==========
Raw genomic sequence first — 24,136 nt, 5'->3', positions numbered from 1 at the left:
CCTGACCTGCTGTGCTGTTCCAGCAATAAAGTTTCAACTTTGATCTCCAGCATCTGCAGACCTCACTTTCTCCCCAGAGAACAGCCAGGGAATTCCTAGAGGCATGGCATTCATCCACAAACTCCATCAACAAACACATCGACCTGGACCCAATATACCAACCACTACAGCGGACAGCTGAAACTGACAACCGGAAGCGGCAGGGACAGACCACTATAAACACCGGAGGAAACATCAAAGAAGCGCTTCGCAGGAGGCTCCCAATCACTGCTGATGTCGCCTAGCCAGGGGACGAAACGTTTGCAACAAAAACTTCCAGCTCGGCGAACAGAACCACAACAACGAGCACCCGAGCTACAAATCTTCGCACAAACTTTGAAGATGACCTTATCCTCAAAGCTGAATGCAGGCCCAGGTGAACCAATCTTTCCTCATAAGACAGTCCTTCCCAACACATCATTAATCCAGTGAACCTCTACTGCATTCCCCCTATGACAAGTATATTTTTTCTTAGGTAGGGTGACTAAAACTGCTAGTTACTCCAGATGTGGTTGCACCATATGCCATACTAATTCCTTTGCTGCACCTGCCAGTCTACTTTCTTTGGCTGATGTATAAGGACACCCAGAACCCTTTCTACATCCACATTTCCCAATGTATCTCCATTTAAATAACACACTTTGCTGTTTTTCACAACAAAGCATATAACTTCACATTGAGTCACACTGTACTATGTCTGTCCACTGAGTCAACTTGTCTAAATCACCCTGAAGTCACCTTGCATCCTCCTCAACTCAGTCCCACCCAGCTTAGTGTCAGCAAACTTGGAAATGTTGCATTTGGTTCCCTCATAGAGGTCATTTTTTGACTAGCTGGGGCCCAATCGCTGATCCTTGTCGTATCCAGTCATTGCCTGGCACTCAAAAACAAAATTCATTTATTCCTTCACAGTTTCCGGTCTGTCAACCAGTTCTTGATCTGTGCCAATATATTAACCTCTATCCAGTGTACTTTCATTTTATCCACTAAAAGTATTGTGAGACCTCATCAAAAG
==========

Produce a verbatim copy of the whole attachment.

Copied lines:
Raw genomic sequence first — 24,136 nt, 5'->3', positions numbered from 1 at the left:
CCTGACCTGCTGTGCTGTTCCAGCAATAAAGTTTCAACTTTGATCTCCAGCATCTGCAGACCTCACTTTCTCCCCAGAGAACAGCCAGGGAATTCCTAGAGGCATGGCATTCATCCACAAACTCCATCAACAAACACATCGACCTGGACCCAATATACCAACCACTACAGCGGACAGCTGAAACTGACAACCGGAAGCGGCAGGGACAGACCACTATAAACACCGGAGGAAACATCAAAGAAGCGCTTCGCAGGAGGCTCCCAATCACTGCTGATGTCGCCTAGCCAGGGGACGAAACGTTTGCAACAAAAACTTCCAGCTCGGCGAACAGAACCACAACAACGAGCACCCGAGCTACAAATCTTCGCACAAACTTTGAAGATGACCTTATCCTCAAAGCTGAATGCAGGCCCAGGTGAACCAATCTTTCCTCATAAGACAGTCCTTCCCAACACATCATTAATCCAGTGAACCTCTACTGCATTCCCCCTATGACAAGTATATTTTTTCTTAGGTAGGGTGACTAAAACTGCTAGTTACTCCAGATGTGGTTGCACCATATGCCATACTAATTCCTTTGCTGCACCTGCCAGTCTACTTTCTTTGGCTGATGTATAAGGACACCCAGAACCCTTTCTACATCCACATTTCCCAATGTATCTCCATTTAAATAACACACTTTGCTGTTTTTCACAACAAAGCATATAACTTCACATTGAGTCACACTGTACTATGTCTGTCCACTGAGTCAACTTGTCTAAATCACCCTGAAGTCACCTTGCATCCTCCTCAACTCAGTCCCACCCAGCTTAGTGTCAGCAAACTTGGAAATGTTGCATTTGGTTCCCTCATAGAGGTCATTTTTTGACTAGCTGGGGCCCAATCGCTGATCCTTGTCGTATCCAGTCATTGCCTGGCACTCAAAAACAAAATTCATTTATTCCTTCACAGTTTCCGGTCTGTCAACCAGTTCTTGATCTGTGCCAATATATTAACCTCTATCCAGTGTACTTTCATTTTATCCACTAAAAGTATTGTGAGACCTCATCAAAAG